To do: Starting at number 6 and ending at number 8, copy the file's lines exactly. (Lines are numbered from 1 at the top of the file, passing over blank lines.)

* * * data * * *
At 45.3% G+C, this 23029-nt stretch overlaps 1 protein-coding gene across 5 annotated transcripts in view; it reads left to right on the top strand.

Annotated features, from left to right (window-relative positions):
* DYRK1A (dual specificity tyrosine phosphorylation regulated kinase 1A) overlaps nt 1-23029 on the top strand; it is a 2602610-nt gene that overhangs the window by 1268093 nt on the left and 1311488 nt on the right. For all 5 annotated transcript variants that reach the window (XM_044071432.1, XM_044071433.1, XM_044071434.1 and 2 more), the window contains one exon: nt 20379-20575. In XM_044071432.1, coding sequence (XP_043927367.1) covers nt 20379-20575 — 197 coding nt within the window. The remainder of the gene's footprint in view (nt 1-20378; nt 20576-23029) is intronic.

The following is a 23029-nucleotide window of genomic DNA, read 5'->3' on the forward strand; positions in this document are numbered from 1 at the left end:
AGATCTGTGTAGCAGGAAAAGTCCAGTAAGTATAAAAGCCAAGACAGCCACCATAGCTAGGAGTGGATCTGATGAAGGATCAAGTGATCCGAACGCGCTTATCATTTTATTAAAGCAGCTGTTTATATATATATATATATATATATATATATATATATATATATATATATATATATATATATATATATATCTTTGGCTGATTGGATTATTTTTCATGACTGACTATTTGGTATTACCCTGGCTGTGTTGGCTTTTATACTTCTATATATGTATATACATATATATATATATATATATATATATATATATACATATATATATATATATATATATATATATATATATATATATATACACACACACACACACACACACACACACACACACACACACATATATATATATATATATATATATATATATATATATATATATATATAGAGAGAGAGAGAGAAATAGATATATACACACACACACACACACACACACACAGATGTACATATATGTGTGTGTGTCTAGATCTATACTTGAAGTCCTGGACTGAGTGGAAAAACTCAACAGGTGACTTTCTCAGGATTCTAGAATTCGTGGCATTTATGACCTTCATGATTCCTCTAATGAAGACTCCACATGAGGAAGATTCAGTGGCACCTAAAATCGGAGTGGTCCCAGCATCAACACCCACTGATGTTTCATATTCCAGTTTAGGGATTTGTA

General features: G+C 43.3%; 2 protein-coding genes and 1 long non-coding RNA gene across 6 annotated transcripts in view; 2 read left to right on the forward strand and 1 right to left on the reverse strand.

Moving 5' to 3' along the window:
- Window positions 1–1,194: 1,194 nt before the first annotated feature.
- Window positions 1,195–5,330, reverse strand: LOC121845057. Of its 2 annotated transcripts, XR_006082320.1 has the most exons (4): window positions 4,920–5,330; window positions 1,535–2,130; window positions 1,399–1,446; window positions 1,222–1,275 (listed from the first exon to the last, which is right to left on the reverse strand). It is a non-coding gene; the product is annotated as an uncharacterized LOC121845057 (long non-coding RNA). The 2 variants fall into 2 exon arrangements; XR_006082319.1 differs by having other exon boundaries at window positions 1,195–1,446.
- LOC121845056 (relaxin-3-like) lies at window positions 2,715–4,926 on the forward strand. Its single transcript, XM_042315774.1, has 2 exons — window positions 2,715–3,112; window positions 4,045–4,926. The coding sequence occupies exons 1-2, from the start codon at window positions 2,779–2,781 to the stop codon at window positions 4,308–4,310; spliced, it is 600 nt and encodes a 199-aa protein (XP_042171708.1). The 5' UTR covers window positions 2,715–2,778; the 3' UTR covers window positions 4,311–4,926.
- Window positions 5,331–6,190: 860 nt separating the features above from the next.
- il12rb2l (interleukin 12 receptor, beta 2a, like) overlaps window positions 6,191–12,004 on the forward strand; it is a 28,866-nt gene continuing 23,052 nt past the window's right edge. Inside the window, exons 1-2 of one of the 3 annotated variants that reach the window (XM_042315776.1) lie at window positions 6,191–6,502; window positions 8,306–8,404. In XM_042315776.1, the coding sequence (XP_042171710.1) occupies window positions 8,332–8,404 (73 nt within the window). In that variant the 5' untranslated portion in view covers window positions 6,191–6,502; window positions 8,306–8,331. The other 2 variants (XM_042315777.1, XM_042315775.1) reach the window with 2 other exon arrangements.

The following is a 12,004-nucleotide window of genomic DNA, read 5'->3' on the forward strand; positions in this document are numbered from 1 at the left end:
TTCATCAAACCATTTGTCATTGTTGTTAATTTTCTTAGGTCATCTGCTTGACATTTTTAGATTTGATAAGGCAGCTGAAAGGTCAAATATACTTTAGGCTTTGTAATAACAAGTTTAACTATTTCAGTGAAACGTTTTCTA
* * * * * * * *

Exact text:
General features: G+C 43.3%; 2 protein-coding genes and 1 long non-coding RNA gene across 6 annotated transcripts in view; 2 read left to right on the forward strand and 1 right to left on the reverse strand.

Moving 5' to 3' along the window:
- Window positions 1–1,194: 1,194 nt before the first annotated feature.